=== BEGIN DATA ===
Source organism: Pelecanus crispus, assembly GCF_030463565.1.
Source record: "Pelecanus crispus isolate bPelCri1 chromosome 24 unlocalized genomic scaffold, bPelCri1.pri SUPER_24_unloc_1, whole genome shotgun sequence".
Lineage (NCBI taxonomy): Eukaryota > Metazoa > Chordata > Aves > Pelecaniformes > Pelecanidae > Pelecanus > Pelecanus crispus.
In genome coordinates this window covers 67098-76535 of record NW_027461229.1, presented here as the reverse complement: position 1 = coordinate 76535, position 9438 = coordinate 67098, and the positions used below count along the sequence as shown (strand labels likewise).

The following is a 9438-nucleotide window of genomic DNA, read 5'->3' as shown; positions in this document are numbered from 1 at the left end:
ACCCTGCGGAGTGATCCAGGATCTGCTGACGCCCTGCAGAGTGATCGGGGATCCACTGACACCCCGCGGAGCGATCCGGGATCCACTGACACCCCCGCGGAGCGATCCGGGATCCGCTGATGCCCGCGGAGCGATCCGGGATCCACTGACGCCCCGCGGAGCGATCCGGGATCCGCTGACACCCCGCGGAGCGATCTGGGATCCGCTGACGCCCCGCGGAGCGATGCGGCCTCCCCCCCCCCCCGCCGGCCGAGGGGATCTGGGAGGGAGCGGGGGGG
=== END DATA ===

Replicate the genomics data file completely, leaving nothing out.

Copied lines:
Source organism: Pelecanus crispus, assembly GCF_030463565.1.
Source record: "Pelecanus crispus isolate bPelCri1 chromosome 24 unlocalized genomic scaffold, bPelCri1.pri SUPER_24_unloc_1, whole genome shotgun sequence".
Lineage (NCBI taxonomy): Eukaryota > Metazoa > Chordata > Aves > Pelecaniformes > Pelecanidae > Pelecanus > Pelecanus crispus.
In genome coordinates this window covers 67098-76535 of record NW_027461229.1, presented here as the reverse complement: position 1 = coordinate 76535, position 9438 = coordinate 67098, and the positions used below count along the sequence as shown (strand labels likewise).

The following is a 9438-nucleotide window of genomic DNA, read 5'->3' as shown; positions in this document are numbered from 1 at the left end:
ACCCTGCGGAGTGATCCAGGATCTGCTGACGCCCTGCAGAGTGATCGGGGATCCACTGACACCCCGCGGAGCGATCCGGGATCCACTGACACCCCCGCGGAGCGATCCGGGATCCGCTGATGCCCGCGGAGCGATCCGGGATCCACTGACGCCCCGCGGAGCGATCCGGGATCCGCTGACACCCCGCGGAGCGATCTGGGATCCGCTGACGCCCCGCGGAGCGATGCGGCCTCCCCCCCCCCCCGCCGGCCGAGGGGATCTGGGAGGGAGCGGGGGGG